We’re talking about brakes and how they have their own industry within the performance world. And within that niche, the technological advances seem to come by the month instead of the year.
So, with a fast-paced product, you need fast-paced information. We asked our sources about the current state of the brake market, and what the future holds for the products that help lock down all the power this industry has to offer.
Stop & Go
Our first question was about the current state of the performance brake market.
Jim Ries of Classic Performance Products (CPP) starts us off. “The classic car brake market is still strong. We’re not seeing the fast-paced growth like we have in the past, but it is still a very strong and viable marketplace. After a couple of mediocre years, 2010 has been good to us so far.”
Todd Gartshore of Baer Brake Systems says, “High-quality professional car builders seem to have a steady flow or backlog of work. However, the substantially larger number of enthusiasts building their own cars is only now starting to show signs of life. Truck and SUV sales have also improved slightly over the last six months. I believe all enthusiast-oriented products will benefit when things in Washington become more stable.”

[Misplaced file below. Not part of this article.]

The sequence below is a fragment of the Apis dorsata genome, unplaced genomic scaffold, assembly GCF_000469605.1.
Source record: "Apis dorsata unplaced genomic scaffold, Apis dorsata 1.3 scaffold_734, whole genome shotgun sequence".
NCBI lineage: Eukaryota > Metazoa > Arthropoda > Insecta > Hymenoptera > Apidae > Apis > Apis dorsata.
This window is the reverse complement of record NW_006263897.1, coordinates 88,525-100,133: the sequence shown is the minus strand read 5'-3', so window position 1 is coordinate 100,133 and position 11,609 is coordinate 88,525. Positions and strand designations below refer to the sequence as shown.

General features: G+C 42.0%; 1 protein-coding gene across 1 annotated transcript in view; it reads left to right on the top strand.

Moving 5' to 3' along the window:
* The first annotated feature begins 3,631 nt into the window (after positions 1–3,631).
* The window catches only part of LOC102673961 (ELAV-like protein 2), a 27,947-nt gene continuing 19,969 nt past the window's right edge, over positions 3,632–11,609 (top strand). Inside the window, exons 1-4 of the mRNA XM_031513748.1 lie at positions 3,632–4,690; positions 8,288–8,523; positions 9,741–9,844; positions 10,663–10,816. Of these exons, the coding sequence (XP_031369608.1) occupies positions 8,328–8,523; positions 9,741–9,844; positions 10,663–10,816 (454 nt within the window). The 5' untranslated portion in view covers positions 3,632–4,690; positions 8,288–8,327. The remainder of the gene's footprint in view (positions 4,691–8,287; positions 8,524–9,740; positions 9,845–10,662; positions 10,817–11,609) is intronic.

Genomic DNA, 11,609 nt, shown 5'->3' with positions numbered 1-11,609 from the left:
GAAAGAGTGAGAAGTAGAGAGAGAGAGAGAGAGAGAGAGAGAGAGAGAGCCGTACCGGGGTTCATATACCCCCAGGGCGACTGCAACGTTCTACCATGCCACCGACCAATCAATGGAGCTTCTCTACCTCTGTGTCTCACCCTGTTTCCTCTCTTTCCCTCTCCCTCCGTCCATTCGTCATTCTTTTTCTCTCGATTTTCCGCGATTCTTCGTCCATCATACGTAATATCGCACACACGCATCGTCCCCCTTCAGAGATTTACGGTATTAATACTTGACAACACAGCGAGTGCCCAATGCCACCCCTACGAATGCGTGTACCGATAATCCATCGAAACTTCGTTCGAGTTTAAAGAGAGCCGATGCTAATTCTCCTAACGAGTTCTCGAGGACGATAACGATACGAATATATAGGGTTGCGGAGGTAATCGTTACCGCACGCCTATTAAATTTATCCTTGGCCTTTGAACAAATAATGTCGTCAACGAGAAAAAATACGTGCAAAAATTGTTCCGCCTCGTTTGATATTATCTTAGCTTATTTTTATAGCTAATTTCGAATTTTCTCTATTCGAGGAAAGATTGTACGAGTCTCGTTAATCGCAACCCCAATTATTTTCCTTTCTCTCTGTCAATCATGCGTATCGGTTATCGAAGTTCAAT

Carmen Anastasio of Master Power Brakes adds, “It’s overwhelming as far as what’s out there. It’s a want business. The performance business has gone crazy. A big part of the business now is upgrading, and people have money for that. I think it’s going in a positive direction.”
As does Ken Hale, director of sales and marketing for Wilwood Engineering.